Here are some results so far (representing only one day of design, implementation, and testing, so very much a rough draft!). Horizontal and vertical pixel coordinates map directly to longitude and latitude so the images can be easily mapped onto a sphere. Plate boundaries are shown in gray. Feedback is not only welcome but hoped-for.

NeonKnight
03-14-2009, 06:38 AM
Looks good can't wait to see more.

Kestenvarn
03-14-2009, 07:52 AM
The first and second ones seem to have turned out well...

overlordchuck
03-14-2009, 10:15 AM
This is great so far. Perhaps you'd be willing to write a bit of a tutorial when finished?

RobA
03-14-2009, 02:02 PM
Those don't look bad at all! They certainly don't look like FT generated noise maps.

What are you developing in?

-Rob A>

Ascension
03-14-2009, 03:47 PM
These look very solid...probably cuz you put a lot of thought into it. That third one looks a lil iffy with how the continents are smashed right up against the plate boundaries but, then again, I'm no geologist either. :) Keep up the nice work.

isomage
03-14-2009, 04:59 PM
What are you developing in?

It's written in C and uses libnoise to perturb the plate boundaries and generate the base heightfield.

isomage
03-14-2009, 05:08 PM
That third one looks a lil iffy with how the continents are smashed right up against the plate boundaries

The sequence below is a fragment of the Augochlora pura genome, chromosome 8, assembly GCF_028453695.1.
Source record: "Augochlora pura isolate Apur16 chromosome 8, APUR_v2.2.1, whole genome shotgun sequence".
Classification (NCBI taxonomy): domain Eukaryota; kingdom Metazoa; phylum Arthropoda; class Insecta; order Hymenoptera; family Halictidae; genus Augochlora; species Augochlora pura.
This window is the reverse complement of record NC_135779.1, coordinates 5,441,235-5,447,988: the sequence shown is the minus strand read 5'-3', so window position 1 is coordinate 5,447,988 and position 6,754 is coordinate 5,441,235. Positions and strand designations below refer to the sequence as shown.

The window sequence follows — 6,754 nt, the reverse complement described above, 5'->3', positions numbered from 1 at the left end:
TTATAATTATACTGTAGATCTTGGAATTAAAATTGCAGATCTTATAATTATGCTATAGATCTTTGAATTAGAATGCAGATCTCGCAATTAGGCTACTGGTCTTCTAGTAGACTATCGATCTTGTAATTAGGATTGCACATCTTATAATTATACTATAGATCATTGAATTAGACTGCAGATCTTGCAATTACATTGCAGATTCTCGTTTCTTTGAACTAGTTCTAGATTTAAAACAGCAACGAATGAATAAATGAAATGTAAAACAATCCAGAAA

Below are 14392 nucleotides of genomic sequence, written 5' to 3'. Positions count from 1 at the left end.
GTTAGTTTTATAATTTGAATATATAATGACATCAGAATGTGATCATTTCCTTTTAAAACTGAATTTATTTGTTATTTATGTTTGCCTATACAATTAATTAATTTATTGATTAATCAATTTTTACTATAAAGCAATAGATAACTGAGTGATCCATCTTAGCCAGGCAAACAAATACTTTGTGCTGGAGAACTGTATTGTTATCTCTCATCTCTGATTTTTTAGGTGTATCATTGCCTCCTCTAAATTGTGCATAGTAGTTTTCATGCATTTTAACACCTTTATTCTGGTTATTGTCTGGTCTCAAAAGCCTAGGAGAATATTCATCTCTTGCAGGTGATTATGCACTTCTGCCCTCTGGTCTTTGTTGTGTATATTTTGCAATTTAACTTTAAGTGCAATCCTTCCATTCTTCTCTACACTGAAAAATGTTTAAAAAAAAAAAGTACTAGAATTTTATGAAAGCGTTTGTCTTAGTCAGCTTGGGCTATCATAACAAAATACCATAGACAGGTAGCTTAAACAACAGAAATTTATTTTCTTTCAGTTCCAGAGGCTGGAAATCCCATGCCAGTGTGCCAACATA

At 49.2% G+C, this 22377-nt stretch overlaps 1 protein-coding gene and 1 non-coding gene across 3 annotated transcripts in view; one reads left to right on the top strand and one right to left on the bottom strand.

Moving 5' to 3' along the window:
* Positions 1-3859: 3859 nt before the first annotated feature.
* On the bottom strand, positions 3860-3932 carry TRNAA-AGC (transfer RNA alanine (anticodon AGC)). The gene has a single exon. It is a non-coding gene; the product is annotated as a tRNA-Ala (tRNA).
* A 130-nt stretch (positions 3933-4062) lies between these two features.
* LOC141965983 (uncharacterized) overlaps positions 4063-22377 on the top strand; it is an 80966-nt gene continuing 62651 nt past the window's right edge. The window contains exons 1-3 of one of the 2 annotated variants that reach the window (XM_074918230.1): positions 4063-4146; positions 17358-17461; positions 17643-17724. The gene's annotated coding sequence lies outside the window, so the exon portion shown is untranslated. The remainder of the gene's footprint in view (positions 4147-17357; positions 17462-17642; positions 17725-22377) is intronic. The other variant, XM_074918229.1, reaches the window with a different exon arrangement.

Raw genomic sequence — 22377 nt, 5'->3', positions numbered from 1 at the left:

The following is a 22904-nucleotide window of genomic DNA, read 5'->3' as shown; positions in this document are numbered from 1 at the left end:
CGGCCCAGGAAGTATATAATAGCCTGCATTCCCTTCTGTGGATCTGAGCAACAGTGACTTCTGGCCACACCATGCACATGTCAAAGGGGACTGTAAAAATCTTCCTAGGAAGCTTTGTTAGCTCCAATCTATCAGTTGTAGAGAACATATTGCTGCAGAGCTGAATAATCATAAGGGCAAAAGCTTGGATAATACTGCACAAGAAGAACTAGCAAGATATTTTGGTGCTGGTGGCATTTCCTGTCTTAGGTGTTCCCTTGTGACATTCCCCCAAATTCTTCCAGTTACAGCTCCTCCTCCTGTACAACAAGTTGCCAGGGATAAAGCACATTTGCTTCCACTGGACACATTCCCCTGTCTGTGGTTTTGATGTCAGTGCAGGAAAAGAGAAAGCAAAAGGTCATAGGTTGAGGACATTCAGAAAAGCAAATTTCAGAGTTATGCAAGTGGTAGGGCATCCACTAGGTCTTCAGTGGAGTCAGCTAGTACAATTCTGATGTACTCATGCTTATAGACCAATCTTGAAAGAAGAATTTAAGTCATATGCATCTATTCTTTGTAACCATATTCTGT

Yeah, I'm not too sure about that one either. The west coasts of North and South America are on plate boundaries, but I think I need to work on the transition a bit more.

Robbie
03-14-2009, 05:26 PM
Paging doctor slayton! This would be a GREAT collaboration...but I may be speaking out of turn. Plate tectonics would be a GREAT way to base a world on...I'd like to see someone experiment with mathematics that factored in plate tectonics, wind currents and water currents in world generation. I think the math is probably possible.

RobA
03-14-2009, 06:01 PM
Yeah, I'm not too sure about that one either. The west coasts of North and South America are on plate boundaries, but I think I need to work on the transition a bit more.

Possibly running and exponential filter against it would flatten the coastal areas. Or some simple erosion model or slope limiting.

-Rob A>

aidenprice
03-15-2009, 06:41 AM
After a very long time lurking I'm finally in my element and need to post.